The stock market isn’t for everybody and some investors like to have at least a portion of their assets in bonds. They like the income and the fact that bonds don’t usually fluctuate the same way stocks can. I get it.
If you are in that camp you still have to be rather picky about which bond fund you buy. If not you could end up paying high fees unnecessarily and/or take on a lot more risk than you thought you were taking. Here are a few of the safeguards I suggest you put in place before buying any bond fund:
1. Commissions and Fees
No matter what anyone tells you, every fund and ETF charges ongoing management fees. On top of that, some bond funds charge you a commission when you buy it or a commission if you don’t hold on to it for 3 to 5 years. This is often the case with funds that are sold by commission brokers because it’s the only way those brokers get paid.
Avoid commission bond funds like the plague and look for funds with lower ongoing management fees as a general rule.
Having said that, don’t get fanatic about fees. When you compare different bond funds the total return is shown net of all management fees so if a fund has a great manager he or she can make up for higher costs with better performance. At the end of day, you are looking for safety and income and if it costs a little more to get a great manager, fees shouldn’t stop you. Just remember that past performance is no guarantee of future results friend.
2. Income Vs Return
Many investors confuse income with return. It’s an easy mistake to make but its super costly. Let me illustrate by way of example. A few years ago a friend of mine named Robert bought a bond fund that paid a hefty 12% interest rate. The only problem was that the bonds were very risky (that’s why the rate was so high) and they declined in value big time.
Yes Robert earned $12,000 on his initial $100,000 investment. But when things turned sour, his bond fund lost 20% of its value. That melted his $100,000 down to $80,000 within 12 months.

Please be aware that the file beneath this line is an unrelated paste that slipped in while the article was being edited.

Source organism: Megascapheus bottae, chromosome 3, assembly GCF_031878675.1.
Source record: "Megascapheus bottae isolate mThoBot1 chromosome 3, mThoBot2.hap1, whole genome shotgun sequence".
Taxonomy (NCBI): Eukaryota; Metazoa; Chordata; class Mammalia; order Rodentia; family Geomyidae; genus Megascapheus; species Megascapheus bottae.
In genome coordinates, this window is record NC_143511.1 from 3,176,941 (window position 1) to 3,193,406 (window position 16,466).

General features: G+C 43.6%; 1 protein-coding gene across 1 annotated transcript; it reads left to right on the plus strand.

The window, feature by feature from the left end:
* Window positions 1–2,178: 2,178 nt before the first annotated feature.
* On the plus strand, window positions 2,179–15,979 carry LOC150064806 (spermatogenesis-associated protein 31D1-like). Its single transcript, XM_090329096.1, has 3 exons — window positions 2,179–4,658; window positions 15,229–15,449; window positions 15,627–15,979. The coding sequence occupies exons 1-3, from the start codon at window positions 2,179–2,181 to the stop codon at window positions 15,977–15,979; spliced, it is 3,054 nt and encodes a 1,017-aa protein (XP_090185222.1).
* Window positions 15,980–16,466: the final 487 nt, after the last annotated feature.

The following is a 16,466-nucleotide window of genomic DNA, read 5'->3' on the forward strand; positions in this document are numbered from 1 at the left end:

At the end of the day, Robert had his $80,000 plus the $12,000 interest, or $92,000. That’s a loss of 8,000 clams and a very painful experience. Always consider total return and not just income when buying bond funds.
Obviously risk is a huge consideration before making any investment and bond funds are no exception. There are a variety of risks to buying bond funds including the kinds of bonds that are bought and the length of maturity. And there are other risk factors as well.
In order to make sure you are aware of all the risks you really have to read the fund prospectus. I know that sounds like a fate worse than death but it really isn’t that bad. You don’t have to read the entire document. In fact if you follow the advice I provide in the link above, you can master the prospectus and Statement of Information in less than 20 minutes.
The reality is that if you want to get a bead on the risks, costs and performance, you really have to consult the prospectus. There is no other place where you’ll find this information.
I’m not a big fan of bond funds and I think people often buy them because they don’t really understand how to use equity funds to provide income. I generally think that equity funds can offer better returns, income and an potential inflation hedge that bond funds can’t. But that doesn’t mean that bond funds are a bad investment. I think they can make a lot of sense for the right person (in moderation).
Do you buy bond funds? How do you decide which to add to your portfolio?